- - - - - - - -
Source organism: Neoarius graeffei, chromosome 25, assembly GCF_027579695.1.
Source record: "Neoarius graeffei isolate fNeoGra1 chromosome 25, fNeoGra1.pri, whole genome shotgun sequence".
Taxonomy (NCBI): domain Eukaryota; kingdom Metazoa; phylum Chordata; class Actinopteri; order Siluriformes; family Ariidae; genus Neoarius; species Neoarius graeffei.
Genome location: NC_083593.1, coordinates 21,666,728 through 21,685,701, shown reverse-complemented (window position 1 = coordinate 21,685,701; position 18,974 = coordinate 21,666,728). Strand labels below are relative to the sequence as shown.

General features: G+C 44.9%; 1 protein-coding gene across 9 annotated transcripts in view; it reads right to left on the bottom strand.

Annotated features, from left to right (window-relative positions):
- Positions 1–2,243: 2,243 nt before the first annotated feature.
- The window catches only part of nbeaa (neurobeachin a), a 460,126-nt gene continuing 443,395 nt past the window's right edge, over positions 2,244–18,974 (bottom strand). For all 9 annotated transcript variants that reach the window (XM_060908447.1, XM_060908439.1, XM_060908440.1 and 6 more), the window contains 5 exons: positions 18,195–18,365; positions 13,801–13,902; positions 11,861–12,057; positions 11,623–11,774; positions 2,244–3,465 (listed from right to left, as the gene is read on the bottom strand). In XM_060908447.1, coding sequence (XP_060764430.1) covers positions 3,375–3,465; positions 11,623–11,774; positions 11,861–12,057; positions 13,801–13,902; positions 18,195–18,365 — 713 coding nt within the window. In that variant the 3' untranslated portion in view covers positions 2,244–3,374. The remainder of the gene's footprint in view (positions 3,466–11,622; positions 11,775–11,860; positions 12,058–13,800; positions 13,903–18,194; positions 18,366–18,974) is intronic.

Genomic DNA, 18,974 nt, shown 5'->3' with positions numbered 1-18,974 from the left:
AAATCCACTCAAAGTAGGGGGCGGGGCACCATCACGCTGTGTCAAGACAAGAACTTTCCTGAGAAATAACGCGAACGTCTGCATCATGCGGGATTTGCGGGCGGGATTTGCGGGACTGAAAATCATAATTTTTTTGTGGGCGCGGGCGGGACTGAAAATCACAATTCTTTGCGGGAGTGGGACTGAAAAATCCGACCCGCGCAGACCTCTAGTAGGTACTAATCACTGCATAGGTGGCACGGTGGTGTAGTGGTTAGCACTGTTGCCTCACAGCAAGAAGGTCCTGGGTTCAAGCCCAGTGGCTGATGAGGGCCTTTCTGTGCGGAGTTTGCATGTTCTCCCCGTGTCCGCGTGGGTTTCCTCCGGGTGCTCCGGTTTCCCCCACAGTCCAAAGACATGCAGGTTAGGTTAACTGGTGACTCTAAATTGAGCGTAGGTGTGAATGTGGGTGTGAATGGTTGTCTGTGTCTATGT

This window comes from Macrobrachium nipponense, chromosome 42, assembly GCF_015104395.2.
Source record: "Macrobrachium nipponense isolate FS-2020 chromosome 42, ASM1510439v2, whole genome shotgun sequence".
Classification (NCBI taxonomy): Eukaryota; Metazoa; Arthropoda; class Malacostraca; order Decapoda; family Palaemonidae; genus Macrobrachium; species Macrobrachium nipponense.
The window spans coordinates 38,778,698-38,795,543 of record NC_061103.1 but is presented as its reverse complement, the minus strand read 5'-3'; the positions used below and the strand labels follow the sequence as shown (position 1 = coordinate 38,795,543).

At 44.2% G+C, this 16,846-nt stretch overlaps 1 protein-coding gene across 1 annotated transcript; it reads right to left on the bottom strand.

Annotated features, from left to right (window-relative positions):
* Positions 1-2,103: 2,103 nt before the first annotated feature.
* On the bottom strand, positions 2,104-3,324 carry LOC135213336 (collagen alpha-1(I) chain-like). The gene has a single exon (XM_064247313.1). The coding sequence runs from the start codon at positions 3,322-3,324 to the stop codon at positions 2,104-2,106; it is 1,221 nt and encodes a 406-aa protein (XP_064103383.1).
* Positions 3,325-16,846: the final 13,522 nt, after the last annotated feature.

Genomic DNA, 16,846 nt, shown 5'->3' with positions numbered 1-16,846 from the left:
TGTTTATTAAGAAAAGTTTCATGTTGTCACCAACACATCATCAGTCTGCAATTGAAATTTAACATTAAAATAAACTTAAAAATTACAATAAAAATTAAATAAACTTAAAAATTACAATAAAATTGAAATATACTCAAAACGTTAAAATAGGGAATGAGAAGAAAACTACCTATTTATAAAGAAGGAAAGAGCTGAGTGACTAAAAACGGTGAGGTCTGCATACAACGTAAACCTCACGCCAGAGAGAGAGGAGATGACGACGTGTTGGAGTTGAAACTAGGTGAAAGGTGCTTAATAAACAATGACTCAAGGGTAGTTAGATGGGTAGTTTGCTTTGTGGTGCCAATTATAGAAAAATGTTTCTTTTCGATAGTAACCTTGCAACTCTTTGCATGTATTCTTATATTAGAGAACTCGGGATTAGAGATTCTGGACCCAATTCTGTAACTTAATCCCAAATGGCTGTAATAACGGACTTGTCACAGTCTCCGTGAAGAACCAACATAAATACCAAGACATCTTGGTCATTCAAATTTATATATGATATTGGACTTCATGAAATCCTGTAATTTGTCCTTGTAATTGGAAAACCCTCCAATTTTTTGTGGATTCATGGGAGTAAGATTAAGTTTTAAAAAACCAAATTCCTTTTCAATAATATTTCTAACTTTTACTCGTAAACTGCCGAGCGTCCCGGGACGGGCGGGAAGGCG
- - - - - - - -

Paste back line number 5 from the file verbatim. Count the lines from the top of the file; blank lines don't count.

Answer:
General features: G+C 44.9%; 1 protein-coding gene across 9 annotated transcripts in view; it reads right to left on the bottom strand.